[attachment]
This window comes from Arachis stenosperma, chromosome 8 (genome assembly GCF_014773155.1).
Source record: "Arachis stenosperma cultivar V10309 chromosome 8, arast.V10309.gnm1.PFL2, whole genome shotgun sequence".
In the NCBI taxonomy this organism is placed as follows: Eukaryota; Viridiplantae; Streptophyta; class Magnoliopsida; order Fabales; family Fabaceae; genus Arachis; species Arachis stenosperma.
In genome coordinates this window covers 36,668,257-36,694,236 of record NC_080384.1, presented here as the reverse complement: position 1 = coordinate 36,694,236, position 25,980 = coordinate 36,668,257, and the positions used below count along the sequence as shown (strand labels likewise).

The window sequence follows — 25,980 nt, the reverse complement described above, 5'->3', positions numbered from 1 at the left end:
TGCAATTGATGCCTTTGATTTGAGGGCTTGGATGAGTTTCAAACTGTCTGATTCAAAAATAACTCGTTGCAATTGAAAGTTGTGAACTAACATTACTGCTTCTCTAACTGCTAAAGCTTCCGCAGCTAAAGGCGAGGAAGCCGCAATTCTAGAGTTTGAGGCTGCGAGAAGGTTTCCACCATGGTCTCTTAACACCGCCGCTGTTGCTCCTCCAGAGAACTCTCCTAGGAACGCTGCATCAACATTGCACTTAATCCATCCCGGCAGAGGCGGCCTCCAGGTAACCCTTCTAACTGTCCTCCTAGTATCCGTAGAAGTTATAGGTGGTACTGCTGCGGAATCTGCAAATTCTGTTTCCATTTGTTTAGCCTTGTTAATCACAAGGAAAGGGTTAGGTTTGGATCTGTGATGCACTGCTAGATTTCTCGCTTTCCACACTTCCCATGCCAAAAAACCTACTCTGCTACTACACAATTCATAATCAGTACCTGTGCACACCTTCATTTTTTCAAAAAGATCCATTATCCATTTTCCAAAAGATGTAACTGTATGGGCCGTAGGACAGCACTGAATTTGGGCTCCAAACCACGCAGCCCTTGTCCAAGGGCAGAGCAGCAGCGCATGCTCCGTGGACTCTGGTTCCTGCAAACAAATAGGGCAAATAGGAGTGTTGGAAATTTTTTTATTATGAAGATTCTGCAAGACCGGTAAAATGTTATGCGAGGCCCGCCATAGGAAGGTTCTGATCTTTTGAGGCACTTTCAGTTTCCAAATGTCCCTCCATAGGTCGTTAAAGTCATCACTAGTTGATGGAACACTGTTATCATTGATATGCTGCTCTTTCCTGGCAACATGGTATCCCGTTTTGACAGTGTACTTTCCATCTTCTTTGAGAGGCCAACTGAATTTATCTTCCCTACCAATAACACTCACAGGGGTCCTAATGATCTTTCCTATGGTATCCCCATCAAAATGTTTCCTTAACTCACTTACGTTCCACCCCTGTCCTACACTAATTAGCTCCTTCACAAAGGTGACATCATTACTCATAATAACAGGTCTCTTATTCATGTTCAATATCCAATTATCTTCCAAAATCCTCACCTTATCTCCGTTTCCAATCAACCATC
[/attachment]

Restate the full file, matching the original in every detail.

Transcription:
This window comes from Arachis stenosperma, chromosome 8 (genome assembly GCF_014773155.1).
Source record: "Arachis stenosperma cultivar V10309 chromosome 8, arast.V10309.gnm1.PFL2, whole genome shotgun sequence".
In the NCBI taxonomy this organism is placed as follows: Eukaryota; Viridiplantae; Streptophyta; class Magnoliopsida; order Fabales; family Fabaceae; genus Arachis; species Arachis stenosperma.
In genome coordinates this window covers 36,668,257-36,694,236 of record NC_080384.1, presented here as the reverse complement: position 1 = coordinate 36,694,236, position 25,980 = coordinate 36,668,257, and the positions used below count along the sequence as shown (strand labels likewise).

The window sequence follows — 25,980 nt, the reverse complement described above, 5'->3', positions numbered from 1 at the left end:
TGCAATTGATGCCTTTGATTTGAGGGCTTGGATGAGTTTCAAACTGTCTGATTCAAAAATAACTCGTTGCAATTGAAAGTTGTGAACTAACATTACTGCTTCTCTAACTGCTAAAGCTTCCGCAGCTAAAGGCGAGGAAGCCGCAATTCTAGAGTTTGAGGCTGCGAGAAGGTTTCCACCATGGTCTCTTAACACCGCCGCTGTTGCTCCTCCAGAGAACTCTCCTAGGAACGCTGCATCAACATTGCACTTAATCCATCCCGGCAGAGGCGGCCTCCAGGTAACCCTTCTAACTGTCCTCCTAGTATCCGTAGAAGTTATAGGTGGTACTGCTGCGGAATCTGCAAATTCTGTTTCCATTTGTTTAGCCTTGTTAATCACAAGGAAAGGGTTAGGTTTGGATCTGTGATGCACTGCTAGATTTCTCGCTTTCCACACTTCCCATGCCAAAAAACCTACTCTGCTACTACACAATTCATAATCAGTACCTGTGCACACCTTCATTTTTTCAAAAAGATCCATTATCCATTTTCCAAAAGATGTAACTGTATGGGCCGTAGGACAGCACTGAATTTGGGCTCCAAACCACGCAGCCCTTGTCCAAGGGCAGAGCAGCAGCGCATGCTCCGTGGACTCTGGTTCCTGCAAACAAATAGGGCAAATAGGAGTGTTGGAAATTTTTTTATTATGAAGATTCTGCAAGACCGGTAAAATGTTATGCGAGGCCCGCCATAGGAAGGTTCTGATCTTTTGAGGCACTTTCAGTTTCCAAATGTCCCTCCATAGGTCGTTAAAGTCATCACTAGTTGATGGAACACTGTTATCATTGATATGCTGCTCTTTCCTGGCAACATGGTATCCCGTTTTGACAGTGTACTTTCCATCTTCTTTGAGAGGCCAACTGAATTTATCTTCCCTACCAATAACACTCACAGGGGTCCTAATGATCTTTCCTATGGTATCCCCATCAAAATGTTTCCTTAACTCACTTACGTTCCACCCCTGTCCTACACTAATTAGCTCCTTCACAAAGGTGACATCATTACTCATAATAACAGGTCTCTTATTCATGTTCAATATCCAATTATCTTCCAAAATCCTCACCTTATCTCCGTTTCCAATCAACCATC